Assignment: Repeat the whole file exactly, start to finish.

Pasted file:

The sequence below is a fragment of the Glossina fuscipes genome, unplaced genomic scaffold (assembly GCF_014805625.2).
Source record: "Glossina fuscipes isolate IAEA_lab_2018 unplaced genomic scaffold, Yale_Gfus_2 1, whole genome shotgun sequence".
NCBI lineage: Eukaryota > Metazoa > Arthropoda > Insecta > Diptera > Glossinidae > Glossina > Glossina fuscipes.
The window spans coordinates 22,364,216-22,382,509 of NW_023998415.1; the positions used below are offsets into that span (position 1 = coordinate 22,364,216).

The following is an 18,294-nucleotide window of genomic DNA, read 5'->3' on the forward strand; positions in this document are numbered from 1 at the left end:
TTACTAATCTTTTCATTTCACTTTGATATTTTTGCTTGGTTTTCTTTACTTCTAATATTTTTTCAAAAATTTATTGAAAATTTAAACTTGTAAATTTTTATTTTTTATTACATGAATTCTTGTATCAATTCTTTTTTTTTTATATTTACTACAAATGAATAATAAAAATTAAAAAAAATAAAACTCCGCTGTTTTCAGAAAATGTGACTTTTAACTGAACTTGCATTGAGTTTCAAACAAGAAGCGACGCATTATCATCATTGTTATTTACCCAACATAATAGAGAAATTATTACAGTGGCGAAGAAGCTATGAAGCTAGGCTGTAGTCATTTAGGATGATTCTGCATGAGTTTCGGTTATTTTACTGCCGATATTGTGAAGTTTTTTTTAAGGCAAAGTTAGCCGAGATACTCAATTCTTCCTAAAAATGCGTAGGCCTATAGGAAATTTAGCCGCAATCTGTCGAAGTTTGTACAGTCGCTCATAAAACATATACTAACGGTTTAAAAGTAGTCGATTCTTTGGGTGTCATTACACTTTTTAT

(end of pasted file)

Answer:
The sequence below is a fragment of the Glossina fuscipes genome, unplaced genomic scaffold (assembly GCF_014805625.2).
Source record: "Glossina fuscipes isolate IAEA_lab_2018 unplaced genomic scaffold, Yale_Gfus_2 1, whole genome shotgun sequence".
NCBI lineage: Eukaryota > Metazoa > Arthropoda > Insecta > Diptera > Glossinidae > Glossina > Glossina fuscipes.
The window spans coordinates 22,364,216-22,382,509 of NW_023998415.1; the positions used below are offsets into that span (position 1 = coordinate 22,364,216).

The following is an 18,294-nucleotide window of genomic DNA, read 5'->3' on the forward strand; positions in this document are numbered from 1 at the left end:
TTACTAATCTTTTCATTTCACTTTGATATTTTTGCTTGGTTTTCTTTACTTCTAATATTTTTTCAAAAATTTATTGAAAATTTAAACTTGTAAATTTTTATTTTTTATTACATGAATTCTTGTATCAATTCTTTTTTTTTTATATTTACTACAAATGAATAATAAAAATTAAAAAAAATAAAACTCCGCTGTTTTCAGAAAATGTGACTTTTAACTGAACTTGCATTGAGTTTCAAACAAGAAGCGACGCATTATCATCATTGTTATTTACCCAACATAATAGAGAAATTATTACAGTGGCGAAGAAGCTATGAAGCTAGGCTGTAGTCATTTAGGATGATTCTGCATGAGTTTCGGTTATTTTACTGCCGATATTGTGAAGTTTTTTTTAAGGCAAAGTTAGCCGAGATACTCAATTCTTCCTAAAAATGCGTAGGCCTATAGGAAATTTAGCCGCAATCTGTCGAAGTTTGTACAGTCGCTCATAAAACATATACTAACGGTTTAAAAGTAGTCGATTCTTTGGGTGTCATTACACTTTTTAT